The Buffalo Soldiers were made up of the 9th and 10th Cavalry Regiments, all African-American regiments, following the Civil War.
"Buffalo Soldier is the generic term for Soldiers who made up the all African-American regiments of the Army formed after the Civil War under the Army Reorganization Act of 1866, and generally served on the western frontier," said Historical and Archaeological Society of Fort Riley research historian, Caroline Sibley.
According to www.archives.gov, the Army Reorganization Act of 1866 added four new regiments to the six cavalry regiments that were already in place. Over the next 20 years, these regiments, including the 9th and 10th, served in the west, eventually being stationed at Fort Riley.
"The 9th and 10th Cavalry units, two of the original six regiments of African-American Soldiers created, largely served at or around Fort Riley," Sibley said. "The regiments were tasked, among other things, to serve as frontier Soldiers - protecting wagon trains, facing Native Americans in conflict, etc. When the 10th Cav. Regiments arrived at Fort Riley in 1867, they were initially tasked with protection of the Pacific Railroad."
While the Soldiers were stationed at Fort Riley, they would have been housed outside of Fort Riley in segregated homes in Junction City. she said.
In 2000, according to www.junctioncity-ks.gov, a memorial was placed in the area the Soldiers would have lived with their families. This memorial, costing $400,000, honors the Buffalo Soldiers and the relationship Junction City had with them.
Fort Riley also showed appreciation for these Soldiers, Sibley said.
"Some of the Fort Riley street namesakes - Forsyth and Sheridan - were directly linked with the 10th Cavalry," she explained. "Several troops were directly involved in rescuing Lt. Col. (James) Forsyth at Arikaree River, and Gen. (Philip) Sheridan thanked them officially with a field order after their involvement at Beaver Creek.
Although these deeds, among others, were highly esteemed, the Buffalo Soldiers were most famous for their service on the frontier "doing whatever was needed to be done to secure ever-changing missions in westward expansion," Sibley said.
According to www.history.com, their main tasks were to help control the Native Americans of the plains, capture cattle rustlers and thieves and protect settlers, stagecoaches, wagon trains and railroad crews along the western front.
In fact, it was the Native Americans who dubbed them the "Buffalo Soldiers." However, the reason why remains a mystery.
According to the www.archives.gov website, one account suggests the name was acquired during the 1871 campaign against the Comanches, when Indians referred to the cavalrymen as "Buffalo Soldiers" because of their rugged and tireless marching.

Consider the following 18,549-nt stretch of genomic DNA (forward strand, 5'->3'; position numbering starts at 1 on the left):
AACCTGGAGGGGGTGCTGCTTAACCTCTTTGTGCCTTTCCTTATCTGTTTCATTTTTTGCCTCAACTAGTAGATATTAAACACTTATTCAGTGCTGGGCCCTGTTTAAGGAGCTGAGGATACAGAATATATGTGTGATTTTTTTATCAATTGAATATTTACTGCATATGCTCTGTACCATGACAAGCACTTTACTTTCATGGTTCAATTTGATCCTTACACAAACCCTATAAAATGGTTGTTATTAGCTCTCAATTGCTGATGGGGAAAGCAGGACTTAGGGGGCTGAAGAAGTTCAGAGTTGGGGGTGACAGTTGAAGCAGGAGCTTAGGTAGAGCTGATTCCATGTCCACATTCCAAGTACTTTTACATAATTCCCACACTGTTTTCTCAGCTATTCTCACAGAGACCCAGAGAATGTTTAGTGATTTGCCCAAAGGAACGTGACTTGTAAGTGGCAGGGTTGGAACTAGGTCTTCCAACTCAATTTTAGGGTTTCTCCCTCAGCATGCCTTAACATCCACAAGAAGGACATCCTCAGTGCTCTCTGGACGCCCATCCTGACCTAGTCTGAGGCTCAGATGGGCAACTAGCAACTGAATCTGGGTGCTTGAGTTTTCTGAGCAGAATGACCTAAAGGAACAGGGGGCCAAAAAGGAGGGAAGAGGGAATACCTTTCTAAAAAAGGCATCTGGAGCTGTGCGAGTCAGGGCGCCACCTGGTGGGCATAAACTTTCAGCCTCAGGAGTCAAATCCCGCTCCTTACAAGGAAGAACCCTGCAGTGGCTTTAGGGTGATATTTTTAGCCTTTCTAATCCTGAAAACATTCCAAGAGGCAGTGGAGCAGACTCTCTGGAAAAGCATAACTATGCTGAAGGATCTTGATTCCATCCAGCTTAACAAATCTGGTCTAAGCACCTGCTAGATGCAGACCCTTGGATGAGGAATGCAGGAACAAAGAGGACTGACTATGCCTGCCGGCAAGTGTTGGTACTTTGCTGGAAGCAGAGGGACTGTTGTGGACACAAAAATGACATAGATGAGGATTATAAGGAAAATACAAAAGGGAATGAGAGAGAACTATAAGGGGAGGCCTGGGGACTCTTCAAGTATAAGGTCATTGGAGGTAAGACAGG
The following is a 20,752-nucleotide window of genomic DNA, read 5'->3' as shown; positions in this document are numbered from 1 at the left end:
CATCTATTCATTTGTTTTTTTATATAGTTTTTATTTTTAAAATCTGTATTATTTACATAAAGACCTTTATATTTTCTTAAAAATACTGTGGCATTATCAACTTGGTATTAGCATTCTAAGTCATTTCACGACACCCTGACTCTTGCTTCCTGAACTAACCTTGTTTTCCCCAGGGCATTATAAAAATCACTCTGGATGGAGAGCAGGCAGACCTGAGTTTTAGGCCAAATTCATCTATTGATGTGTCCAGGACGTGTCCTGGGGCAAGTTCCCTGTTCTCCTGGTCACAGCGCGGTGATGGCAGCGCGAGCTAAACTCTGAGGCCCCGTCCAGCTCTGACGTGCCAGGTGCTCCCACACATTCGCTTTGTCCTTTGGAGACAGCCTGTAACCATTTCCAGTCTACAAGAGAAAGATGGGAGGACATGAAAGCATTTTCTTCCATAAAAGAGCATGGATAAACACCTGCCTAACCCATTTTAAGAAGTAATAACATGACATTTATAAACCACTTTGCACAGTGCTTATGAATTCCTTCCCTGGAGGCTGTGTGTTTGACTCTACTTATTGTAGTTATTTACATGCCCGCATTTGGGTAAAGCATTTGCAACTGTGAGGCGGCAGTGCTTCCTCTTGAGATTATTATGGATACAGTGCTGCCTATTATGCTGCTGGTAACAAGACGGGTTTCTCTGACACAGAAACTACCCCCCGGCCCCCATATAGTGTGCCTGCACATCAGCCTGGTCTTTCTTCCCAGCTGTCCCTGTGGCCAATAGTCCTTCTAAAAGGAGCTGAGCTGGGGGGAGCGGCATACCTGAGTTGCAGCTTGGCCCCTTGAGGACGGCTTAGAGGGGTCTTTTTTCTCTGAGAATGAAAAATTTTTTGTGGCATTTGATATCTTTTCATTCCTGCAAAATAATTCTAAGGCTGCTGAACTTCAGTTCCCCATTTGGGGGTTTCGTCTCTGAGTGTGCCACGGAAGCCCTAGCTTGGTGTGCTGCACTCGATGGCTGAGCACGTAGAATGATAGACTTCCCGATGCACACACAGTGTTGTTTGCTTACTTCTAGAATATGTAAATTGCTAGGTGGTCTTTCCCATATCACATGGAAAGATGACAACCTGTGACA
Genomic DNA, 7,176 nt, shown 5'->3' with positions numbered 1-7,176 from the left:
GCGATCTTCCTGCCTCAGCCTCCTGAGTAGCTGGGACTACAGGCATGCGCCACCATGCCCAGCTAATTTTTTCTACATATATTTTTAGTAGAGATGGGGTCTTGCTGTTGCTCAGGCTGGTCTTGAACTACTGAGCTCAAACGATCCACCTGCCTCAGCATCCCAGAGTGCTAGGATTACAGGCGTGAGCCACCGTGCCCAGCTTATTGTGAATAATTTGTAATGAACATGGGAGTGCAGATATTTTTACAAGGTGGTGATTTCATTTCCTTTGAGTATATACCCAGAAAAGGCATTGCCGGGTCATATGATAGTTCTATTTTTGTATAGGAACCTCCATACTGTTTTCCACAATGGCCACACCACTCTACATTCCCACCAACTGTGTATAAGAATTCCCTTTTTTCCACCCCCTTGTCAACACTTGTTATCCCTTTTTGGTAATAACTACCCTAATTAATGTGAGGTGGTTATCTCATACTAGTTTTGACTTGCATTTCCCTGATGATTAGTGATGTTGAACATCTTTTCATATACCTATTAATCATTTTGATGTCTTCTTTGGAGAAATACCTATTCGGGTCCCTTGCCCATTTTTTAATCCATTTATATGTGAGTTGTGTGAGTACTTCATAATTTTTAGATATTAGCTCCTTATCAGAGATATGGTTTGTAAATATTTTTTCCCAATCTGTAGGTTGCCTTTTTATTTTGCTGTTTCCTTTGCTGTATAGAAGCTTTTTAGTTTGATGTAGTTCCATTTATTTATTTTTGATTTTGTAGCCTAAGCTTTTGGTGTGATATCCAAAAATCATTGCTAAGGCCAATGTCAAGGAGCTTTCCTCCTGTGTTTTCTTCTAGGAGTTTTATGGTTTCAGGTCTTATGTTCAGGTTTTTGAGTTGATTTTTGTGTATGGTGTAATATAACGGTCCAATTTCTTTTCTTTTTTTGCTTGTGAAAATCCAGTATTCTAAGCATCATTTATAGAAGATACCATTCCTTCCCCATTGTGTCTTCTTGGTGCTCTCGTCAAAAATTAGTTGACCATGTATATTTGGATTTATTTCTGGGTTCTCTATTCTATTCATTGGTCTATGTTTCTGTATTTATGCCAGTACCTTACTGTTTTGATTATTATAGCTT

Other accounts state that Native Americans bestowed the nickname on the black troopers because they believed the hair of the black cavalrymen resembled the hair of the buffalo. Another suggests that the name was given because of the buffalo-hide coats worn by the soldiers in cold weather. The troopers took the nickname as a sign of respect from Native Americans, who held great reverence for the buffalo, and eventually the 10th Cavalry adopted the buffalo as part of its regimental crest.
Their service was not limited to just military service, according to www.kshs.org.
They built or renovated dozens of posts, strung thousands of miles of wire and escorted stages, trains, cattle herds, railroad crews and surveying parties. Their scouts and patrols opened new roads and mapped vast areas of uncharted country, the website said. The record of the 9th and 10th speaks for itself.
"They also served with National Parks as rangers and assisted in developing the infrastructure of the west," Sibley said. "Overall, 18 Buffalo Soldiers were awarded the Medal of Honor and their regiments saw the lowest desertion rates.
"In general, I think the service of these men in a segregated military and nation proves the bravery, commitment, and integrity of each individual, and they did amazing things for the advancement of their peoples and culture in the United States," Sibley said.
The Historical and Archeological Society of Fort Riley will highlight some of the accomplishments of the Buffalo Soldiers, Sibley said.
"HASFR has funded a small Buffalo Soldiers photo exhibit," she said. "Its goal is to highlight African-American Soldiers and what they have done for their nation and community. The photos we used are from a local photographer who provides us with many photos from the early 20th century Fort Riley area. We aim to start conversations about the Buffalo Soldiers and how the African-American community has shaped U.S. history. The exhibit will be unveiled in April and spend time at the temporary Cavalry Museum location, the Geary County Museum and the Riley County Museum."